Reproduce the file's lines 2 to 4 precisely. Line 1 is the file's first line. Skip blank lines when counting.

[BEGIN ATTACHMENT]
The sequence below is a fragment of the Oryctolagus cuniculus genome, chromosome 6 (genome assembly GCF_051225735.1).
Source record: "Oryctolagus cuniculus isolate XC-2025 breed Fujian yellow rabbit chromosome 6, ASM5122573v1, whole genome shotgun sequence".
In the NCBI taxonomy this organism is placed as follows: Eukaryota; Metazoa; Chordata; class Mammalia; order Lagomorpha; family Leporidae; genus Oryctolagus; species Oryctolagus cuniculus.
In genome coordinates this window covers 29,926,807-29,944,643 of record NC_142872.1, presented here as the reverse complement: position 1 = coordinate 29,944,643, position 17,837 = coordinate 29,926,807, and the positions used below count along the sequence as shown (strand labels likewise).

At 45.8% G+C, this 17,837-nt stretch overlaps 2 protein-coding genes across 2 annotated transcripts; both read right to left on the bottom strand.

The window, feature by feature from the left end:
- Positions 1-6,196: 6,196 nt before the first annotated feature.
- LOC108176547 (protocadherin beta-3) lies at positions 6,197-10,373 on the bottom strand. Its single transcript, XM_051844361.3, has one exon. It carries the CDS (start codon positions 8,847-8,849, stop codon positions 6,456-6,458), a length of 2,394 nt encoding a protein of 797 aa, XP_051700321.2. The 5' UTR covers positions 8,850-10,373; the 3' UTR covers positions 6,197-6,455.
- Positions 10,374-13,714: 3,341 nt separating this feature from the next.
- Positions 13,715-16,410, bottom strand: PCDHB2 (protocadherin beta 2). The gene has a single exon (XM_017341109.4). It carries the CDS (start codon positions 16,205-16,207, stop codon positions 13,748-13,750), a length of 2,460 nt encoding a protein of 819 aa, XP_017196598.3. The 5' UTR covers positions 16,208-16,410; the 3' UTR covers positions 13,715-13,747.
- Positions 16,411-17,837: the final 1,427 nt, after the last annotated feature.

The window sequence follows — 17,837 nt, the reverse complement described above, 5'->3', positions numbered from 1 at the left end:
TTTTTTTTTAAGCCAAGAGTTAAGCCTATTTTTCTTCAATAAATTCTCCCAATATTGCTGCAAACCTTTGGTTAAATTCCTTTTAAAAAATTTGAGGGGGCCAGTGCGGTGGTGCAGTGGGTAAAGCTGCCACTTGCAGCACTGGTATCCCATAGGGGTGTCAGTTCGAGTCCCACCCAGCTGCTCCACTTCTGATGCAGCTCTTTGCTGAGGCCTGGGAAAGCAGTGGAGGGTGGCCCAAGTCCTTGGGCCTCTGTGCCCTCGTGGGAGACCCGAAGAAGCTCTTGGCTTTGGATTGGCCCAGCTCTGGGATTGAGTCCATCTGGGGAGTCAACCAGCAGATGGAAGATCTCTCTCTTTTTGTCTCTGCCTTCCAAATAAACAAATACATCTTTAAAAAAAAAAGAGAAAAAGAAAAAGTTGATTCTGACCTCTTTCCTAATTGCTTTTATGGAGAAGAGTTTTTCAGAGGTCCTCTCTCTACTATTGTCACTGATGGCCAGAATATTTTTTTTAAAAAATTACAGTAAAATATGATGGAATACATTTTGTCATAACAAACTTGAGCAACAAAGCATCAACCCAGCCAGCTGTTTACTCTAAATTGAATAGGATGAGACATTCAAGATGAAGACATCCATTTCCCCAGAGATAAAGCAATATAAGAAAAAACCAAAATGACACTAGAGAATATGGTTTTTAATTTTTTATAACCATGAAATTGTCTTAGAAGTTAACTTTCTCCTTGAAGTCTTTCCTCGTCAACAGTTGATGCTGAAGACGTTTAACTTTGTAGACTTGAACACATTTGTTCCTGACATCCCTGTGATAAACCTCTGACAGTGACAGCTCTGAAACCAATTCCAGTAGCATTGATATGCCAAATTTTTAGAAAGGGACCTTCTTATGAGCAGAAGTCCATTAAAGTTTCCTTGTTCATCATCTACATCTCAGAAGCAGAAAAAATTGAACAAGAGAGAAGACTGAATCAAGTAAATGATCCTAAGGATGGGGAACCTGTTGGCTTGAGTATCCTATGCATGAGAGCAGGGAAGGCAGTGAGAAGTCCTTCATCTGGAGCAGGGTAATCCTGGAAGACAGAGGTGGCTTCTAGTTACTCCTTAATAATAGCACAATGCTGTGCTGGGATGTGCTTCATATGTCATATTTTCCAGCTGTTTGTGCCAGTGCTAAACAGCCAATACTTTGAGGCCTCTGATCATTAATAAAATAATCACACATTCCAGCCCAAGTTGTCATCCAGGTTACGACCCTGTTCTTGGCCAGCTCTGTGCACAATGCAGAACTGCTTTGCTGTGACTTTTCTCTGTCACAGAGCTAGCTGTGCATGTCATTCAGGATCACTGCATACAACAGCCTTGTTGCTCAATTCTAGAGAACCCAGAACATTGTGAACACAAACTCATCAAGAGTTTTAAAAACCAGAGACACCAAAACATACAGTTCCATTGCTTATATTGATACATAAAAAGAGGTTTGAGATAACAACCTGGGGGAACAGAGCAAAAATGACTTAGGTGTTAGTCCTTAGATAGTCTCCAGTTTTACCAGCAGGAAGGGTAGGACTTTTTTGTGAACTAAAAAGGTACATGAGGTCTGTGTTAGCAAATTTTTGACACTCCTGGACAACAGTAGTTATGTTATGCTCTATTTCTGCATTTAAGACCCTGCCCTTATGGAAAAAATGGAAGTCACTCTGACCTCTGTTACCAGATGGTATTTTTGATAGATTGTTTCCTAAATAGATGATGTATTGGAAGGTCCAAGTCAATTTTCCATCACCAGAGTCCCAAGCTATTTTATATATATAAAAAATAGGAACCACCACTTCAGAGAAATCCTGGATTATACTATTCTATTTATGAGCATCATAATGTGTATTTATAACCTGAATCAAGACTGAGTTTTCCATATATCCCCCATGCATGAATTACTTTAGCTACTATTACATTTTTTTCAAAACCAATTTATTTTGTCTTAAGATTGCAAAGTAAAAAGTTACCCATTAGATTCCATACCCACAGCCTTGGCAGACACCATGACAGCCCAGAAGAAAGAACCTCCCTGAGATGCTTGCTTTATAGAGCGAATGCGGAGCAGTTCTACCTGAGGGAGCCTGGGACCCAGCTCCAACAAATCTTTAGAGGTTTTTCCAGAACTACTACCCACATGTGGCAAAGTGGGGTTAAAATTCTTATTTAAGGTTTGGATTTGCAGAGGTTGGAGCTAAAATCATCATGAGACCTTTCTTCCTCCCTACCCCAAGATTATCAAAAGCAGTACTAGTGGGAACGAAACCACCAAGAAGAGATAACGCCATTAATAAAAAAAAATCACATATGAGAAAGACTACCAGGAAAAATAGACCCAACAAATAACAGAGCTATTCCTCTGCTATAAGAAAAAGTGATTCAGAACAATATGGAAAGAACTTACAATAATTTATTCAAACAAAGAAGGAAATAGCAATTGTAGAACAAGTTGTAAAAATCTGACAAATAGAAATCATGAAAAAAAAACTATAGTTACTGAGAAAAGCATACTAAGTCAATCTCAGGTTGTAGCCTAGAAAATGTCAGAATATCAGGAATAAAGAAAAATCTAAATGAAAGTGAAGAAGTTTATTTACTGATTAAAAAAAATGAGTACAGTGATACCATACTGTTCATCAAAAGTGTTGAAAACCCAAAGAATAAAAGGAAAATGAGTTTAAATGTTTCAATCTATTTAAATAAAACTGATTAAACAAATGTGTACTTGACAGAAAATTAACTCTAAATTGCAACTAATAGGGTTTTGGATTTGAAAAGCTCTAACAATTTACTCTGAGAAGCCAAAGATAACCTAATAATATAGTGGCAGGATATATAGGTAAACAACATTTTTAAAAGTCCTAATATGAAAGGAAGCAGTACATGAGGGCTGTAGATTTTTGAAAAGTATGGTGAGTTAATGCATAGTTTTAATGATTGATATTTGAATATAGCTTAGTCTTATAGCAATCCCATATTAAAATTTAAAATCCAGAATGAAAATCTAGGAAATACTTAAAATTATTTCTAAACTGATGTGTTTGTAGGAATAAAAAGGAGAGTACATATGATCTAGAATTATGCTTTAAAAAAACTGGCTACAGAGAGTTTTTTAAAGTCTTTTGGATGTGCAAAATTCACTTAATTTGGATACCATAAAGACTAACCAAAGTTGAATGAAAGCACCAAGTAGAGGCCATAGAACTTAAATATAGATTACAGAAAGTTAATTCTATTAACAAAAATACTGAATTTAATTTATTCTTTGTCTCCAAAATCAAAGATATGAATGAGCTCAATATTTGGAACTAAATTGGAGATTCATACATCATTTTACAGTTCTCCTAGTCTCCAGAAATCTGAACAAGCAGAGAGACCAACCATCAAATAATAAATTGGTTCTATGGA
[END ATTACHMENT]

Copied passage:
Source record: "Oryctolagus cuniculus isolate XC-2025 breed Fujian yellow rabbit chromosome 6, ASM5122573v1, whole genome shotgun sequence".
In the NCBI taxonomy this organism is placed as follows: Eukaryota; Metazoa; Chordata; class Mammalia; order Lagomorpha; family Leporidae; genus Oryctolagus; species Oryctolagus cuniculus.
In genome coordinates this window covers 29,926,807-29,944,643 of record NC_142872.1, presented here as the reverse complement: position 1 = coordinate 29,944,643, position 17,837 = coordinate 29,926,807, and the positions used below count along the sequence as shown (strand labels likewise).